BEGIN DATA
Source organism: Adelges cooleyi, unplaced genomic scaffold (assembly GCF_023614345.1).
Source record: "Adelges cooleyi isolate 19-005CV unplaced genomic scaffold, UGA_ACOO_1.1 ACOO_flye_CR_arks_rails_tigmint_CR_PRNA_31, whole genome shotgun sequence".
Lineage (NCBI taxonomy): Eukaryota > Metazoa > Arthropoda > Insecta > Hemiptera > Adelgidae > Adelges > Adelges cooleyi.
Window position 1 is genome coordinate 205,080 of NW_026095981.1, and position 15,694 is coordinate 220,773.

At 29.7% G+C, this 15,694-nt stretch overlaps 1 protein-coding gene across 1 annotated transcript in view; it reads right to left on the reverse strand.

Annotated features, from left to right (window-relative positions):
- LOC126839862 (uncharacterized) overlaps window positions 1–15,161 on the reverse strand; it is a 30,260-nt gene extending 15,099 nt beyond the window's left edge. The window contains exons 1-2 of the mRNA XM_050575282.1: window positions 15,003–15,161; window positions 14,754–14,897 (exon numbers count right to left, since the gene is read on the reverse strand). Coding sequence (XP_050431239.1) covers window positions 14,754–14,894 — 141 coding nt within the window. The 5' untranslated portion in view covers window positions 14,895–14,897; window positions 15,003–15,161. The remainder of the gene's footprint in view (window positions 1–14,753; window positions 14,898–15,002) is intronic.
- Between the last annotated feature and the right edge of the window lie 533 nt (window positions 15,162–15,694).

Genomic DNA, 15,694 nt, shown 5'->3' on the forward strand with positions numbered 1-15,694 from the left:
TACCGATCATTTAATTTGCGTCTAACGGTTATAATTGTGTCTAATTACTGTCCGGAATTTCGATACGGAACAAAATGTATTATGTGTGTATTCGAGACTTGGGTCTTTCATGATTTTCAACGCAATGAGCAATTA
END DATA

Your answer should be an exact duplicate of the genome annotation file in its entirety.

Source organism: Adelges cooleyi, unplaced genomic scaffold (assembly GCF_023614345.1).
Source record: "Adelges cooleyi isolate 19-005CV unplaced genomic scaffold, UGA_ACOO_1.1 ACOO_flye_CR_arks_rails_tigmint_CR_PRNA_31, whole genome shotgun sequence".
Lineage (NCBI taxonomy): Eukaryota > Metazoa > Arthropoda > Insecta > Hemiptera > Adelgidae > Adelges > Adelges cooleyi.
Window position 1 is genome coordinate 205,080 of NW_026095981.1, and position 15,694 is coordinate 220,773.

At 29.7% G+C, this 15,694-nt stretch overlaps 1 protein-coding gene across 1 annotated transcript in view; it reads right to left on the reverse strand.

Annotated features, from left to right (window-relative positions):
- LOC126839862 (uncharacterized) overlaps window positions 1–15,161 on the reverse strand; it is a 30,260-nt gene extending 15,099 nt beyond the window's left edge. The window contains exons 1-2 of the mRNA XM_050575282.1: window positions 15,003–15,161; window positions 14,754–14,897 (exon numbers count right to left, since the gene is read on the reverse strand). Coding sequence (XP_050431239.1) covers window positions 14,754–14,894 — 141 coding nt within the window. The 5' untranslated portion in view covers window positions 14,895–14,897; window positions 15,003–15,161. The remainder of the gene's footprint in view (window positions 1–14,753; window positions 14,898–15,002) is intronic.
- Between the last annotated feature and the right edge of the window lie 533 nt (window positions 15,162–15,694).

Genomic DNA, 15,694 nt, shown 5'->3' on the forward strand with positions numbered 1-15,694 from the left:
TACCGATCATTTAATTTGCGTCTAACGGTTATAATTGTGTCTAATTACTGTCCGGAATTTCGATACGGAACAAAATGTATTATGTGTGTATTCGAGACTTGGGTCTTTCATGATTTTCAACGCAATGAGCAATTA